DC Council approves bill allocating $515M to Capital One Arena project

The D.C. Council has approved an emergency bill that will provide $515 million for a publicly funded arena project after Virginia Gov. Glenn Youngkin’s plan to lure the NBA’s Washington Wizards and NHL’s Washington Capitals to Alexandria imploded last week.

A handful of lawmakers are signaling that some citywide programs could see budget cuts this week, and some activists are questioning the deal.

D.C. Mayor Muriel Bowser pushed for approval of the bill known as the Downtown Arena Financing Partnership and Revised Budget Emergency and Temporary Amendment Act of 2024 in an email sent to D.C. Council Chairman Phil Mendelson on Tuesday. It read:

"I urge approval of this emergency and temporary legislation that was developed in close collaboration between my Administration, the Council, and Monumental Sports and Entertainment. This legislation is an example of how Government and the private sector can work together to reimagine and revitalize an iconic space in the nation’s capital that serves the District and the entire Washington metropolitan region.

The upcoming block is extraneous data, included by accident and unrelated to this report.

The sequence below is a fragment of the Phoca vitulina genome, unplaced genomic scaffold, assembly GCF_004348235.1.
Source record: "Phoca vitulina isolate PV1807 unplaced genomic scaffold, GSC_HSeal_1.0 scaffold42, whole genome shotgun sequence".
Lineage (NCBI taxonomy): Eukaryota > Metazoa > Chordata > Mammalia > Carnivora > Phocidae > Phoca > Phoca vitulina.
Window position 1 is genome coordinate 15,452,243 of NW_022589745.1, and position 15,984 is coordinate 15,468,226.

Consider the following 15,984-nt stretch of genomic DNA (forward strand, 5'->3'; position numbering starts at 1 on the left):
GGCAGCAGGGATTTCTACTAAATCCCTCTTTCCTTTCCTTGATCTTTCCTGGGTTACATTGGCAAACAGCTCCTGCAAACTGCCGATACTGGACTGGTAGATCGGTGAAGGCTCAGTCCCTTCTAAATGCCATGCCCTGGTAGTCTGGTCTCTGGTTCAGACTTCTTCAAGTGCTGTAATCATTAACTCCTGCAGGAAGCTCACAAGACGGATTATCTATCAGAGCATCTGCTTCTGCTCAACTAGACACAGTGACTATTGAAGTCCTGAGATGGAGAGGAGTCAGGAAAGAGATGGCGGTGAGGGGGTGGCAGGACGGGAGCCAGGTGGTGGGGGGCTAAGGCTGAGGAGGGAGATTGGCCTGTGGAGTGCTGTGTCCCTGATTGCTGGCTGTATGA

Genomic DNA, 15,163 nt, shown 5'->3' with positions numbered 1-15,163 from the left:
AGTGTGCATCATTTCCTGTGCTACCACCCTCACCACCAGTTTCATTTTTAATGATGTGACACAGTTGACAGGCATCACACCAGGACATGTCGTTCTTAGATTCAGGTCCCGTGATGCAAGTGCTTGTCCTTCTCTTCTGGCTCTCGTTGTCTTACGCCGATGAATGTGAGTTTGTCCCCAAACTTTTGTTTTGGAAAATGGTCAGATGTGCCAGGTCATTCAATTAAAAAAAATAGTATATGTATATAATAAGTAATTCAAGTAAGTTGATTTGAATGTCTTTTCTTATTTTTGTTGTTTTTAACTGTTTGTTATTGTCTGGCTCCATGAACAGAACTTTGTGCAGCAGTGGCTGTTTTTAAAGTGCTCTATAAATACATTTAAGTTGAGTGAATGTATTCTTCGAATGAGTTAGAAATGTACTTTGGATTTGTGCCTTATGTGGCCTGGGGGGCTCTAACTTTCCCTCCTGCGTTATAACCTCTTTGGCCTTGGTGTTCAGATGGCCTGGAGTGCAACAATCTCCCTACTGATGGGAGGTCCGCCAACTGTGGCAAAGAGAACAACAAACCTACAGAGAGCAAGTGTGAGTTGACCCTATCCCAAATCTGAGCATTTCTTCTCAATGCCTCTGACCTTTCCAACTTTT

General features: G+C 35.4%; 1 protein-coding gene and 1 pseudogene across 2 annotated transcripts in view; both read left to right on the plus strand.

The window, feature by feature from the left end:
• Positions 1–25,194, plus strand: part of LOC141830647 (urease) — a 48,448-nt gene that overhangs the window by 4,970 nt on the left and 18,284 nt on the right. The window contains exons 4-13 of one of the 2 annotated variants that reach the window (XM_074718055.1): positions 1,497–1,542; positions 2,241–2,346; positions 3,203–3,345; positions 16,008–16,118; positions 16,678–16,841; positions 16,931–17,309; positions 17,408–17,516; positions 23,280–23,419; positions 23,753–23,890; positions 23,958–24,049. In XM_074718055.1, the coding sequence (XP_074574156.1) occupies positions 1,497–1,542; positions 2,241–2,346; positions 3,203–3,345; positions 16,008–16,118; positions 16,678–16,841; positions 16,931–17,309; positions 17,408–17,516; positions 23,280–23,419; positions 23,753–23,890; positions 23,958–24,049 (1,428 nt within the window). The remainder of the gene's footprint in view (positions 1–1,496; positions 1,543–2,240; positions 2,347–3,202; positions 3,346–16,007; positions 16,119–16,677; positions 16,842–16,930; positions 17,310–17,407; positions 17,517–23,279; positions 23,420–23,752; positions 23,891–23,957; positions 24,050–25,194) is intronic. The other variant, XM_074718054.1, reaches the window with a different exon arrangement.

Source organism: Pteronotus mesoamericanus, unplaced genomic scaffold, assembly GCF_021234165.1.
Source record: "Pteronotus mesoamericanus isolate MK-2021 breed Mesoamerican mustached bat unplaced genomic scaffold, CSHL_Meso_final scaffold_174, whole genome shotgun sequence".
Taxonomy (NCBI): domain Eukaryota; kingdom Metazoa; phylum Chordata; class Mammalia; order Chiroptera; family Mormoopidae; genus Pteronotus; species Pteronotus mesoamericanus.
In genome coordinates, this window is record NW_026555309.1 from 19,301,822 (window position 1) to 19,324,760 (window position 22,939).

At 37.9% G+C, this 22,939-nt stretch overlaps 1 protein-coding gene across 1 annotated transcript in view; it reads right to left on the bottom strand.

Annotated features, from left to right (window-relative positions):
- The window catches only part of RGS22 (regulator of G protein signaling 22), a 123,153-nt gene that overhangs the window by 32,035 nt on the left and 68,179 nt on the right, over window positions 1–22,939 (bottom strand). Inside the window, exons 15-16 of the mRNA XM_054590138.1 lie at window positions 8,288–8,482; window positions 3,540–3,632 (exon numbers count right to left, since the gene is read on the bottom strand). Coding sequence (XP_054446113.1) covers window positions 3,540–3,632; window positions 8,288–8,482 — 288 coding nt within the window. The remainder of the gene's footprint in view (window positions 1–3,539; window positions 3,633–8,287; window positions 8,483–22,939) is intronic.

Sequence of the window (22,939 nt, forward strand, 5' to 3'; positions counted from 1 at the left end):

Alongside the thrilling announcement of the Wizards and Capitals remaining in DC through 2050, this legislation provides a catalytic investment of $515 million in Downtown DC and is necessary to ensure that funds are available as we work through other aspects of the project. 

We intend to honor our commitment to Downtown DC’s revitalization, ensuring that the Gallery Place-Chinatown neighborhood retains its prominence as a premier destination for sports, concerts, and entertainment events. Investing in Downtown DC pays dividends in all eight wards through jobs for our residents, sales taxes for our social benefits programs, and the draw of millions of fans to sustain our local businesses. 

The Capital One Arena – and the revitalization of the entirety of Downtown DC – is a critical piece of DC’s Comeback Plan."

Bowser and the majority owner of the Wizards and Capitals, Ted Leonsis, signed a letter of intent last week for the deal, which keeps the teams in the District through 2050. 

The project includes 200,000 square feet of expansion of the arena complex into the nearby Gallery Place space. It also includes the creation of an entertainment district in the surrounding Chinatown neighborhood. Also included are safety and transportation upgrades.

Leonsis’ tentative deal with Virginia Republican Gov. Glenn Youngkin to relocate the teams to a taxpayer-backed arena in northern Virginia collapsed last Wednesday, weeks after a defeat in the state’s General Assembly. It called for a $2 billion development in the Potomac Yard section of Alexandria that would include an arena, practice facility and corporate headquarters for Monumental, plus a separate performing arts venue,

The Associated Press contributed to this report.